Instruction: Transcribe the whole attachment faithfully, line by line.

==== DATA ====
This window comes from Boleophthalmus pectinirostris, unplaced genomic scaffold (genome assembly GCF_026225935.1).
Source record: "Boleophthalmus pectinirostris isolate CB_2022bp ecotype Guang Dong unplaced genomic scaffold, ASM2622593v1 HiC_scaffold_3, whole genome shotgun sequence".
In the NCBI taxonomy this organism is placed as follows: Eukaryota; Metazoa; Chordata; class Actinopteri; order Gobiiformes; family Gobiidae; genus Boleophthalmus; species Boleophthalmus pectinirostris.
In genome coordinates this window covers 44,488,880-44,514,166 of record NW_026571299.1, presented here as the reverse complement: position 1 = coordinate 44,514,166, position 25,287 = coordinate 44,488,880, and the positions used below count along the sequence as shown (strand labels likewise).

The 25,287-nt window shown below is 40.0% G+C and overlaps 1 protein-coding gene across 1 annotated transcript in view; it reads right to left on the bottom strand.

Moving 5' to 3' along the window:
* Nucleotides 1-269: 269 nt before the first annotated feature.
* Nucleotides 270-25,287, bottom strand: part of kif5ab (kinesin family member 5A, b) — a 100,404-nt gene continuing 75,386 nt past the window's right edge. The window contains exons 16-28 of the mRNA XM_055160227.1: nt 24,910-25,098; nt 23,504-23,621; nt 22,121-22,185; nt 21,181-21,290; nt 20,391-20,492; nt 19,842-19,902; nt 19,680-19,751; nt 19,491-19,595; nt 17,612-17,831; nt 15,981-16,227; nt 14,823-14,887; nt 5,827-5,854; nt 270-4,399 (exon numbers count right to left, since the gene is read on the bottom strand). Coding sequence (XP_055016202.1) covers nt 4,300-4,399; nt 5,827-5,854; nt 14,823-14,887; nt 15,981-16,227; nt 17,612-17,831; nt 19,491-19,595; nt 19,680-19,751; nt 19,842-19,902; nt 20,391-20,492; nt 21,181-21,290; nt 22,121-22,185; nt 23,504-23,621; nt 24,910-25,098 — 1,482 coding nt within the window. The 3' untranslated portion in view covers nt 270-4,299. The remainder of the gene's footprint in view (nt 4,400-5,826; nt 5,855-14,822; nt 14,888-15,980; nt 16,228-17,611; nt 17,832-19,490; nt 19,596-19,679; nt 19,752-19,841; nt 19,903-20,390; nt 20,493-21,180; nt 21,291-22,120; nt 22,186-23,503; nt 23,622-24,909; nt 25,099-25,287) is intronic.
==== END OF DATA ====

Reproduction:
This window comes from Boleophthalmus pectinirostris, unplaced genomic scaffold (genome assembly GCF_026225935.1).
Source record: "Boleophthalmus pectinirostris isolate CB_2022bp ecotype Guang Dong unplaced genomic scaffold, ASM2622593v1 HiC_scaffold_3, whole genome shotgun sequence".
In the NCBI taxonomy this organism is placed as follows: Eukaryota; Metazoa; Chordata; class Actinopteri; order Gobiiformes; family Gobiidae; genus Boleophthalmus; species Boleophthalmus pectinirostris.
In genome coordinates this window covers 44,488,880-44,514,166 of record NW_026571299.1, presented here as the reverse complement: position 1 = coordinate 44,514,166, position 25,287 = coordinate 44,488,880, and the positions used below count along the sequence as shown (strand labels likewise).

The 25,287-nt window shown below is 40.0% G+C and overlaps 1 protein-coding gene across 1 annotated transcript in view; it reads right to left on the bottom strand.

Moving 5' to 3' along the window:
* Nucleotides 1-269: 269 nt before the first annotated feature.
* Nucleotides 270-25,287, bottom strand: part of kif5ab (kinesin family member 5A, b) — a 100,404-nt gene continuing 75,386 nt past the window's right edge. The window contains exons 16-28 of the mRNA XM_055160227.1: nt 24,910-25,098; nt 23,504-23,621; nt 22,121-22,185; nt 21,181-21,290; nt 20,391-20,492; nt 19,842-19,902; nt 19,680-19,751; nt 19,491-19,595; nt 17,612-17,831; nt 15,981-16,227; nt 14,823-14,887; nt 5,827-5,854; nt 270-4,399 (exon numbers count right to left, since the gene is read on the bottom strand). Coding sequence (XP_055016202.1) covers nt 4,300-4,399; nt 5,827-5,854; nt 14,823-14,887; nt 15,981-16,227; nt 17,612-17,831; nt 19,491-19,595; nt 19,680-19,751; nt 19,842-19,902; nt 20,391-20,492; nt 21,181-21,290; nt 22,121-22,185; nt 23,504-23,621; nt 24,910-25,098 — 1,482 coding nt within the window. The 3' untranslated portion in view covers nt 270-4,299. The remainder of the gene's footprint in view (nt 4,400-5,826; nt 5,855-14,822; nt 14,888-15,980; nt 16,228-17,611; nt 17,832-19,490; nt 19,596-19,679; nt 19,752-19,841; nt 19,903-20,390; nt 20,493-21,180; nt 21,291-22,120; nt 22,186-23,503; nt 23,622-24,909; nt 25,099-25,287) is intronic.